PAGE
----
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How to pitch so reporters don't hate your company

By Marjorie Comer

When pitching, find the balance between consistent and irritating to appeal to busy reporters.


A frustrated journalist.You probably know just how bothersome spam or sales calls can be in and outside of the workday. The frustration you feel receiving these calls is comparable to how a news reporter may feel receiving pitches that don’t always pertain to their beat, for example.


As a company desiring news coverage, what are you to do? Your company needs to build relationships with the right reporters and be helpful instead of irritating or spammy. Here are six tips to help ensure reporters don’t hate your company.


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1. Do your homework.

Know what outlets fit your needs. Then, be sure to know which reporters would cover your company’s beat or the beat that fits what you’re pitching. You may normally only contact the business reporter, but pitching about a donation from your company may mean you need to reach out to the nonprofit reporter. This research also includes knowing the market. The market in Atlanta is completely different from the market in Dayton, Ohio, and in shrinking newsrooms, one reporter may cover multiple beats.


2. Keep your pitch short.

Reporters are busy. They receive a lot of content and ideas from different people and companies, which means they don’t have the time or desire to read lengthy pitches. However, your pitch does matter to reporters. Try to keep your initial pitch to one paragraph. You can follow up with more information and details.


3. Balance the timing of your follow-ups.

You have to have some balance in your initial outreach and follow-up. Don’t send a pitch and then follow up later that day or even the next day — you should give a minimum of 24 hours before following up, unless your pitch deals with breaking news. Give a little breathing room and find that balance that’s helpful and yet not annoying. You don’t know what news stories the reporter is currently working on. If your outreach is timely, consider calling them before sending an email.


4, Have one person do the outreach

Remember, your media contacts are busy. They need one main contact to connect with. Don’t have three people from your company contact them or follow up about the news you’re sharing. Know who is going to own the outreach and trust them to do their job.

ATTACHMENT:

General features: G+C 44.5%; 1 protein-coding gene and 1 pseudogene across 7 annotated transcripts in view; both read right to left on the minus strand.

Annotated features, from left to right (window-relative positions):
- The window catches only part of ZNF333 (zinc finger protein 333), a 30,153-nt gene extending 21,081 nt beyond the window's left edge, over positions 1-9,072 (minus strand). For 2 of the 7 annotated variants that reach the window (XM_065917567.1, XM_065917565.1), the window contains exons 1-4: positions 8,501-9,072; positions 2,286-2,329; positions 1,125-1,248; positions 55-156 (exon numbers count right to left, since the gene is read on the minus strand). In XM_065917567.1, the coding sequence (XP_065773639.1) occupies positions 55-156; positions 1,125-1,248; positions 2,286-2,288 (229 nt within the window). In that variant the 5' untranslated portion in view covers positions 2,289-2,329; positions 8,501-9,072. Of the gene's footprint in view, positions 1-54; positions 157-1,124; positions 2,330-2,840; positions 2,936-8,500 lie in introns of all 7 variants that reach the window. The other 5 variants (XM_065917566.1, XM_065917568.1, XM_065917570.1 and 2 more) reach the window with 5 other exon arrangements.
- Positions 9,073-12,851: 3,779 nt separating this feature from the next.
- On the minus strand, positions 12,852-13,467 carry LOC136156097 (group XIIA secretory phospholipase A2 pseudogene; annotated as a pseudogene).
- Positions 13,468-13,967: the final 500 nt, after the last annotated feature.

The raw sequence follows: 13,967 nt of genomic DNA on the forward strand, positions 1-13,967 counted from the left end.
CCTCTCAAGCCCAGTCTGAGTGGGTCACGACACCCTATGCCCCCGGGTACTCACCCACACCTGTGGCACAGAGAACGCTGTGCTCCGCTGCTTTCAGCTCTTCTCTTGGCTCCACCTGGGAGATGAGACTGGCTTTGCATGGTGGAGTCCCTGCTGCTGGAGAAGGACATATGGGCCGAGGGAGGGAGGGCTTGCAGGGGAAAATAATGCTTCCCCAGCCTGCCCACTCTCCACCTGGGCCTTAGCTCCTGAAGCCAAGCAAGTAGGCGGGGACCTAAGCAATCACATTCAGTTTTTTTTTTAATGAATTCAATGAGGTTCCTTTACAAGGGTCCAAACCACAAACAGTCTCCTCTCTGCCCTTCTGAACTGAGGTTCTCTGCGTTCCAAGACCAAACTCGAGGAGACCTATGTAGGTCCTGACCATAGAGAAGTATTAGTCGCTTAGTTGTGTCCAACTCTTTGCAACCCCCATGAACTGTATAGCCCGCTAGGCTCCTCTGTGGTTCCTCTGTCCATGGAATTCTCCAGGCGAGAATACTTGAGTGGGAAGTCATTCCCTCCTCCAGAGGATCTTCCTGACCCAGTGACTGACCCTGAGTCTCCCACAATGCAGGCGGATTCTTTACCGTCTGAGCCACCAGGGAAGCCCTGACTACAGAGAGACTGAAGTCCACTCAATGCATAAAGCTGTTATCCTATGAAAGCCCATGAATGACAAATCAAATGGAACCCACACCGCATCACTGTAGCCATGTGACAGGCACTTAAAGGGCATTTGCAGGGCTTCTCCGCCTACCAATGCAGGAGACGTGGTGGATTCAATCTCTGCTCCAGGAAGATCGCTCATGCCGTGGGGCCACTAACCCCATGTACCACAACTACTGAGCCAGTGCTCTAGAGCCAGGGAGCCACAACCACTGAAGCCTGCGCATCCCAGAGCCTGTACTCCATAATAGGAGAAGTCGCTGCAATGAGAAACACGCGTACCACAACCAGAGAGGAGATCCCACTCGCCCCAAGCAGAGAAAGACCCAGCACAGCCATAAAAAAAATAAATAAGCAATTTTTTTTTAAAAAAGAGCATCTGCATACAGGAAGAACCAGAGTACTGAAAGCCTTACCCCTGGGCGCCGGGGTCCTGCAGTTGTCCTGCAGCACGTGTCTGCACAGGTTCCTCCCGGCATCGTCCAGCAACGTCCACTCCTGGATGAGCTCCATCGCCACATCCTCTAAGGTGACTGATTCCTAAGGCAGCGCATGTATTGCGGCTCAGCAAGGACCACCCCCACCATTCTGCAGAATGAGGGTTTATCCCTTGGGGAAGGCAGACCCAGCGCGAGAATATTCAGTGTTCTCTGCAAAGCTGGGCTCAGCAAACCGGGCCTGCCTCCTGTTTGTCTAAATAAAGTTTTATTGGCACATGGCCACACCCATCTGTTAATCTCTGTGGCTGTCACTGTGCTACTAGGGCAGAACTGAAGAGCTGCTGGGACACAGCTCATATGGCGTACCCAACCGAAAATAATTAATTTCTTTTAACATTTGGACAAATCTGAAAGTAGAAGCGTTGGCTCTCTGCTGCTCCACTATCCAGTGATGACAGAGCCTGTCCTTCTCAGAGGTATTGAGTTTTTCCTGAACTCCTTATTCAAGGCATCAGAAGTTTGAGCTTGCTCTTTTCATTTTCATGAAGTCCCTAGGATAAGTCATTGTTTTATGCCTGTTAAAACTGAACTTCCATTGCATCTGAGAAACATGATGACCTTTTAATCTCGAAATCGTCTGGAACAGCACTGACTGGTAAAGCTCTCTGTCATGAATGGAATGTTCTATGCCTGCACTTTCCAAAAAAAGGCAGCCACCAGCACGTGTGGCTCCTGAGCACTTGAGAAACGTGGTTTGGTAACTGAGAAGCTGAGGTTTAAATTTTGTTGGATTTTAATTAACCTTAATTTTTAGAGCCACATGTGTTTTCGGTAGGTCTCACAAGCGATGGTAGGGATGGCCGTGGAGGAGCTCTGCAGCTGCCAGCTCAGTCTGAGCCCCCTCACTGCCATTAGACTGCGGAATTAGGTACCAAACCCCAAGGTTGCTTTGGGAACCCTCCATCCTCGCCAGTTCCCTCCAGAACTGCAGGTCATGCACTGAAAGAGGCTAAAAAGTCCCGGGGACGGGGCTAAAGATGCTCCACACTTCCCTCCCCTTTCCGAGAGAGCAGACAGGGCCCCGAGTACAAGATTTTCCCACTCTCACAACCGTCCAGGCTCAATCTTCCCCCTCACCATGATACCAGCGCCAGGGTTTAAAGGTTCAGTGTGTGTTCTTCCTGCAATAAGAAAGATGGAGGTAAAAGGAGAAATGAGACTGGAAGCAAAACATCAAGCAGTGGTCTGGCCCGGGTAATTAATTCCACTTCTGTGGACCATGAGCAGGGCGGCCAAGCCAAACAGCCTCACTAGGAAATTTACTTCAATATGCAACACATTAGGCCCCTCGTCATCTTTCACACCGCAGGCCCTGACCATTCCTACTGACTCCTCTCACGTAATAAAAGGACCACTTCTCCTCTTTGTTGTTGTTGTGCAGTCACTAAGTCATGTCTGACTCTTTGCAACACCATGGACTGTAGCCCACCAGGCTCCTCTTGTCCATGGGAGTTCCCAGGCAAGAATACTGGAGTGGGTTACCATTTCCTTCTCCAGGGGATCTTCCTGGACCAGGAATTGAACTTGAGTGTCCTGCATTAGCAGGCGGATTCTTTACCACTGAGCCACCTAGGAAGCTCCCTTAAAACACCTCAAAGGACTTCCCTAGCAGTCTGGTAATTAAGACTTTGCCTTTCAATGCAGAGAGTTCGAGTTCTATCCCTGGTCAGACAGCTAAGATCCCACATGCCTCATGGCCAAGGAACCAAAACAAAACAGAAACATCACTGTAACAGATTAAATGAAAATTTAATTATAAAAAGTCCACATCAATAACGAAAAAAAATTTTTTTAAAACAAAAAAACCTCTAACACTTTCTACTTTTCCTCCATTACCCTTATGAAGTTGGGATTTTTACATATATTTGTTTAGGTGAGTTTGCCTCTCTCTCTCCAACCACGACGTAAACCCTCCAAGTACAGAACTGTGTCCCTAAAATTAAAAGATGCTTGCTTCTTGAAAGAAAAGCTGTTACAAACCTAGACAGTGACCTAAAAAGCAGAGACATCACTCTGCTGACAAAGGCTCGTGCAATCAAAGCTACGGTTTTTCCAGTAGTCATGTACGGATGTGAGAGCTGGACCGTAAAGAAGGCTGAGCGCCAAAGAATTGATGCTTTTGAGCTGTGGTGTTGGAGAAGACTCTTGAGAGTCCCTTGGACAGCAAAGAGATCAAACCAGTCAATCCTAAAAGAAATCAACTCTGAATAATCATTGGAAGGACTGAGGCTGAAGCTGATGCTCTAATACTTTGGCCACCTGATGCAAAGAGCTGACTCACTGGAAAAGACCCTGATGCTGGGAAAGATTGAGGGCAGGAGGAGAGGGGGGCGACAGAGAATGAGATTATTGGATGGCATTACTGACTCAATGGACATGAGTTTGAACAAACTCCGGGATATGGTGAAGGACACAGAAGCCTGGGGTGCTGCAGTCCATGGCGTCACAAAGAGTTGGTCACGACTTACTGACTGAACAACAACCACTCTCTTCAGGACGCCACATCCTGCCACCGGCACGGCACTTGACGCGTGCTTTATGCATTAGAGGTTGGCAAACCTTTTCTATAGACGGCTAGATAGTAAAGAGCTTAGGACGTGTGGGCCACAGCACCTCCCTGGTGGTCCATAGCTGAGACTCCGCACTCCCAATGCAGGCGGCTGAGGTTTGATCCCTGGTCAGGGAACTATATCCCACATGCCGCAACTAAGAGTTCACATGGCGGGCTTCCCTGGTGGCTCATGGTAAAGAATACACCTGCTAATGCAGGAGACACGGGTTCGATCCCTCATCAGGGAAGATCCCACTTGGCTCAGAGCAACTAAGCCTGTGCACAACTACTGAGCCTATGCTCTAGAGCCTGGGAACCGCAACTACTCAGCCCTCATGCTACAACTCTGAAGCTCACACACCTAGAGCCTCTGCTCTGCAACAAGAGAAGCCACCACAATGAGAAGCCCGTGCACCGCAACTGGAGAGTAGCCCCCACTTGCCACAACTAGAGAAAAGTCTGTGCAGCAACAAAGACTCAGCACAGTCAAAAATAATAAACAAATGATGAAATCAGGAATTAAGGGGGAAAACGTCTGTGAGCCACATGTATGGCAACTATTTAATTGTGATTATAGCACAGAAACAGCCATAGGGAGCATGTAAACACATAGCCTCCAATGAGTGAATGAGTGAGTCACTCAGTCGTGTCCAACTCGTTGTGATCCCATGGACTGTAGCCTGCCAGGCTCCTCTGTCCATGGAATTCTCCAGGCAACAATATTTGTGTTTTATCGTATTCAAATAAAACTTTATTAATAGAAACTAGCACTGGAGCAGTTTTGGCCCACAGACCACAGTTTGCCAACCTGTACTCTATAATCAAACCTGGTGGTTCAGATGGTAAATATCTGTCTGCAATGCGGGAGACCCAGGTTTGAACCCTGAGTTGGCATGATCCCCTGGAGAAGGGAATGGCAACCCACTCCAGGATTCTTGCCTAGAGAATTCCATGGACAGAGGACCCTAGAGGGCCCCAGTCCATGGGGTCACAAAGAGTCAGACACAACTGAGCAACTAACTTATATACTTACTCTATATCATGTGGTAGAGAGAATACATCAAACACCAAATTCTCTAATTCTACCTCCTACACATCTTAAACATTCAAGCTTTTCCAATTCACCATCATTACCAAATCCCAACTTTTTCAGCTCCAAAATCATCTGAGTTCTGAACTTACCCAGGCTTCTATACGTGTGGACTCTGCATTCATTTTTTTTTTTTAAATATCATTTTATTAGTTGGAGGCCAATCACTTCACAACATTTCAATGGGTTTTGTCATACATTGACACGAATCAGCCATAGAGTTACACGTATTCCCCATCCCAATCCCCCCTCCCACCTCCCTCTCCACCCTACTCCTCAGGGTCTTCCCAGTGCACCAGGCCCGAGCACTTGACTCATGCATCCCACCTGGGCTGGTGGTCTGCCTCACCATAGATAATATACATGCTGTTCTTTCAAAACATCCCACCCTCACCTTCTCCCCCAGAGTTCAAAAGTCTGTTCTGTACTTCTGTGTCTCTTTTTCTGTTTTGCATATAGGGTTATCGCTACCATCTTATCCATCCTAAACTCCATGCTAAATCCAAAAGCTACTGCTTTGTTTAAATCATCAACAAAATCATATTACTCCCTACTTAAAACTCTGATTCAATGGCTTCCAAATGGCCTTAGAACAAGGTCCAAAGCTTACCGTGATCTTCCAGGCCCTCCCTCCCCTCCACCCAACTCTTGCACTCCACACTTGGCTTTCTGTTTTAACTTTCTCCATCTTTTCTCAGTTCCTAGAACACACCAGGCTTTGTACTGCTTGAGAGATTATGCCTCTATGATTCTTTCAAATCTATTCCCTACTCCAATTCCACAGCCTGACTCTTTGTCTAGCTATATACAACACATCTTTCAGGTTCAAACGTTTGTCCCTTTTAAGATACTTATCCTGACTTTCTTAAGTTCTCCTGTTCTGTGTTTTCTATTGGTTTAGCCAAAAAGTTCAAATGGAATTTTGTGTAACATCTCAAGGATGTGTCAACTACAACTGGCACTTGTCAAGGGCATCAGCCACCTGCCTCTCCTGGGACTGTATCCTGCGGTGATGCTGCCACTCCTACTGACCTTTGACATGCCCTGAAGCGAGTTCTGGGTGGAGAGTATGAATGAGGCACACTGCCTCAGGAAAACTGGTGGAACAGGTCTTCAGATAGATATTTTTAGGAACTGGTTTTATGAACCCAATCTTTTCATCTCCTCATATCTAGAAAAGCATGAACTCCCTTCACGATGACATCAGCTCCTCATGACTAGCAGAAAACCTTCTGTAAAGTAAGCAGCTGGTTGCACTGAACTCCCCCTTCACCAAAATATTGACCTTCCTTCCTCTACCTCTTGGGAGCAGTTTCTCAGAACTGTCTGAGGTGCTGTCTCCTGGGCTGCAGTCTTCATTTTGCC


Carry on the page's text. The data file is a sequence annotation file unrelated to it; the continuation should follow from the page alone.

5. Offer an expert source.

When an opportunity arises, be a resource to the media. Think of what your company specializes in and how your executives (or company spokesperson) can be an expert source for the media. Say you’re a mortgage lender and interest rates increase. Offer a few tips and available times to schedule a more in-depth interview. Building this type of relationship can give the reporter a go-to person to turn to when breaking news happens.


6. Avoid embargos.

When a company wants to embargo news, they give information to a reporter/news outlet (often only one) before it is released publicly, and the reporter agrees to not publish the news before a certain date. While an embargo sounds great for certain kinds of news, it can actually backfire on your company because you may end up waiting around for the reporter to respond to your outreach (another reason you should build a relationship with a reporter). Thus, you may reach out to another outlet and then find yourself in a conundrum, or if you aren’t prepared for the embargo, it can frustrate the reporter.


Your company relies on reporters to share your story, and it’s important to make sure reporters don’t hate your company. There’s a fine line between being irritating and helpful to reporters. Following these six steps will help your company be more successful and build relationships with reporters. For more information about how we can elevate your PR strategy, contact us today or book a one-on-one consultation.


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Photo by Andrea Piacquadio

Topics: media relations, earned media, news media

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